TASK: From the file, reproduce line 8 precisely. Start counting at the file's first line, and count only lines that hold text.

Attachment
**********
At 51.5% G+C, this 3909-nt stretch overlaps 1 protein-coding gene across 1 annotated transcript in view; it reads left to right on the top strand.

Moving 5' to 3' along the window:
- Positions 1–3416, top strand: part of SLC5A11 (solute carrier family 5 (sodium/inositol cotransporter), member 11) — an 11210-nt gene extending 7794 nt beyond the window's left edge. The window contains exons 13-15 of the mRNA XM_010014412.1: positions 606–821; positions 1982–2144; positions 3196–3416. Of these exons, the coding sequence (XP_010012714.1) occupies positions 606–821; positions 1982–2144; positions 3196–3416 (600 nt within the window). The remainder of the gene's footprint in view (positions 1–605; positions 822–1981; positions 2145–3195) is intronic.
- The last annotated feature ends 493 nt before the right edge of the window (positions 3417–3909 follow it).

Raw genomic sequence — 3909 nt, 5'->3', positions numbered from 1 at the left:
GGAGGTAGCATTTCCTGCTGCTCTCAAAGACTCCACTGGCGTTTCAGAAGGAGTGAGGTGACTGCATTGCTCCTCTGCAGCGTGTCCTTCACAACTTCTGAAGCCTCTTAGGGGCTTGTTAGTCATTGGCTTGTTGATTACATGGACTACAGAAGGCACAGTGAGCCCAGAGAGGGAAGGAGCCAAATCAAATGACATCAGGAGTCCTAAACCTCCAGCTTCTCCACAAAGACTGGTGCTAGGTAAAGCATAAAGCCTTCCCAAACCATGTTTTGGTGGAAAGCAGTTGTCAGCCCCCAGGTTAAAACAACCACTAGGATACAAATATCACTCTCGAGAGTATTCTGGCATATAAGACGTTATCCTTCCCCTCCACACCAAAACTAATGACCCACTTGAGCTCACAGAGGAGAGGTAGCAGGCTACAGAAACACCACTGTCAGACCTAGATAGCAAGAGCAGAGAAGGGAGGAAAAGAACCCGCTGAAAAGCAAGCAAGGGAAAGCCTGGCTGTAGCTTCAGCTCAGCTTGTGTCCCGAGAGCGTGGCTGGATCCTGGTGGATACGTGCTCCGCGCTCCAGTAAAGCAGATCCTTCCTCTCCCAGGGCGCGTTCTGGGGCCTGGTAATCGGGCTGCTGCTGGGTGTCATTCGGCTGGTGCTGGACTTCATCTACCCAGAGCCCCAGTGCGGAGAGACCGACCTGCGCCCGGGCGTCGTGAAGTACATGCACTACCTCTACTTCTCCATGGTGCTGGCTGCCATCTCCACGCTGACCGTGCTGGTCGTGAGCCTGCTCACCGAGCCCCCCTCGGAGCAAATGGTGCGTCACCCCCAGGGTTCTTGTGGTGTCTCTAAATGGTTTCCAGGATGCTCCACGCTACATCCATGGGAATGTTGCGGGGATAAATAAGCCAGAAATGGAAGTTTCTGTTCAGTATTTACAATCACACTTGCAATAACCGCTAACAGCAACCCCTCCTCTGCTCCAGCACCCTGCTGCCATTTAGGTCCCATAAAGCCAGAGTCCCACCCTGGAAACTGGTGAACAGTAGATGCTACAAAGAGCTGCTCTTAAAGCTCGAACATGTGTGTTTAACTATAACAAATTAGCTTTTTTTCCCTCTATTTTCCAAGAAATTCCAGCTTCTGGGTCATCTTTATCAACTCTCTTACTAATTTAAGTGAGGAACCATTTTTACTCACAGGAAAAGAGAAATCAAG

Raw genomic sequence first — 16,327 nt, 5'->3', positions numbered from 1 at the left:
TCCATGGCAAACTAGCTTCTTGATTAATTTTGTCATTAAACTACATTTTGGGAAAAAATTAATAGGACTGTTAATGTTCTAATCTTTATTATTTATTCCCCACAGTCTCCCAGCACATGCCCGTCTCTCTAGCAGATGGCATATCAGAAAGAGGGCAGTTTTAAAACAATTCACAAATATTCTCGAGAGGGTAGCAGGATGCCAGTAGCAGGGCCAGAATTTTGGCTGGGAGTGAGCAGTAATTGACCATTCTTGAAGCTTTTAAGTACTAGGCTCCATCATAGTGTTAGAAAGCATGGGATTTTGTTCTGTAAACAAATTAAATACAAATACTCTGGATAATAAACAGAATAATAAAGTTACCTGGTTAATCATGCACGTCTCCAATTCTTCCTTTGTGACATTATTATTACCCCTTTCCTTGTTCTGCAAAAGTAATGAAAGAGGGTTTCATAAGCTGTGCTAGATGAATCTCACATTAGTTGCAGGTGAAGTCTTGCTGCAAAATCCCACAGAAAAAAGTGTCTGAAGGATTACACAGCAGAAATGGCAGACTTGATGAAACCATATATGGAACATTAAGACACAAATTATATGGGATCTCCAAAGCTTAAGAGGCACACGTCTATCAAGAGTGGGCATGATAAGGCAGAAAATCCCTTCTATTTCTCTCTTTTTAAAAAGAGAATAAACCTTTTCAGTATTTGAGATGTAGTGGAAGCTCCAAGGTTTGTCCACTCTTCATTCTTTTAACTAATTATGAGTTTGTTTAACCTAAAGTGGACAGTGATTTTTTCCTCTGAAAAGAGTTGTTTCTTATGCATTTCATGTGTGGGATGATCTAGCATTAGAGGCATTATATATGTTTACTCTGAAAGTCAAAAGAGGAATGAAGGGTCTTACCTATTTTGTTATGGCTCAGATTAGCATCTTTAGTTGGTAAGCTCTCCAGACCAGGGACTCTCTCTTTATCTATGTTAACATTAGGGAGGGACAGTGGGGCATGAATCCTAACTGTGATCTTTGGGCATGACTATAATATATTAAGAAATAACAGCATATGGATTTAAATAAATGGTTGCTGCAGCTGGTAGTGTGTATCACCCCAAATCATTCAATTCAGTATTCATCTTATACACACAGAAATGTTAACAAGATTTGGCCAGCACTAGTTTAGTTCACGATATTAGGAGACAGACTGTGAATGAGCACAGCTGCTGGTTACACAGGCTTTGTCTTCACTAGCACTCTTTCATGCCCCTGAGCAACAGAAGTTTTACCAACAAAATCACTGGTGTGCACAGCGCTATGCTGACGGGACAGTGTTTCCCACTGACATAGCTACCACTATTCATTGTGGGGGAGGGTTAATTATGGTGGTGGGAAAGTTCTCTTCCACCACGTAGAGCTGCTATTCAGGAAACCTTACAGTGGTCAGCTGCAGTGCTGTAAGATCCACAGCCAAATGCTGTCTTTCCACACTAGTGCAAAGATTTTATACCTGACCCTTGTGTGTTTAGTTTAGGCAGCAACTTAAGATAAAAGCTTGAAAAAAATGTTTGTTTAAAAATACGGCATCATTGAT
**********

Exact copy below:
TCCATGGCAAACTAGCTTCTTGATTAATTTTGTCATTAAACTACATTTTGGGAAAAAATTAATAGGACTGTTAATGTTCTAATCTTTATTATTTATTCCCCACAGTCTCCCAGCACATGCCCGTCTCTCTAGCAGATGGCATATCAGAAAGAGGGCAGTTTTAAAACAATTCACAAATATTCTCGAGAGGGTAGCAGGATGCCAGTAGCAGGGCCAGAATTTTGGCTGGGAGTGAGCAGTAATTGACCATTCTTGAAGCTTTTAAGTACTAGGCTCCATCATAGTGTTAGAAAGCATGGGATTTTGTTCTGTAAACAAATTAAATACAAATACTCTGGATAATAAACAGAATAATAAAGTTACCTGGTTAATCATGCACGTCTCCAATTCTTCCTTTGTGACATTATTATTACCCCTTTCCTTGTTCTGCAAAAGTAATGAAAGAGGGTTTCATAAGCTGTGCTAGATGAATCTCACATTAGTTGCAGGTGAAGTCTTGCTGCAAAATCCCACAGAAAAAAGTGTCTGAAGGATTACACAGCAGAAATGGCAGACTTGATGAAACCATATATGGAACATTAAGACACAAATTATATGGGATCTCCAAAGCTTAAGAGGCACACGTCTATCAAGAGTGGGCATGATAAGGCAGAAAATCCCTTCTATTTCTCTCTTTTTAAAAAGAGAATAAACCTTTTCAGTATTTGAGATGTAGTGGAAGCTCCAAGGTTTGTCCACTCTTCATTCTTTTAACTAATTATGAGTTTGTTTAACCTAAAGTGGACAGTGATTTTTTCCTCTGAAAAGAGTTGTTTCTTATGCATTTCATGTGTGGGATGATCTAGCATTAGAGGCATTATATATGTTTACTCTGAAAGTCAAAAGAGGAATGAAGGGTCTTACCTATTTTGTTATGGCTCAGATTAGCATCTTTAGTTGGTAAGCTCTCCAGACCAGGGACTCTCTCTTTATCTATGTTAACATTAGGGAGGGACAGTGGGGCATGAATCCTAACTGTGATCTTTGGGCATGACTATAATATATTAAGAAATAACAGCATATGGATTTAAATAAATGGTTGCTGCAGCTGGTAGTGTGTATCACCCCAAATCATTCAATTCAGTATTCATCTTATACACACAGAAATGTTAACAAGATTTGGCCAGCACTAGTTTAGTTCACGATATTAGGAGACAGACTGTGAATGAGCACAGCTGCTGGTTACACAGGCTTTGTCTTCACTAGCACTCTTTCATGCCCCTGAGCAACAGAAGTTTTACCAACAAAATCACTGGTGTGCACAGCGCTATGCTGACGGGACAGTGTTTCCCACTGACATAGCTACCACTATTCATTGTGGGGGAGGGTTAATTATGGTGGTGGGAAAGTTCTCTTCCACCACGTAGAGCTGCTATTCAGGAAACCTTACAGTGGTCAGCTGCAGTGCTGTAAGATCCACAGCCAAATGCTGTCTTTCCACACTAGTGCAAAGATTTTATACCTGACCCTTGTGTGTTTAGTTTAGGCAGCAACTTAAGATAAAAGCTTGAAAAAAATGTTTGTTTAAAAATACGGCATCATTGAT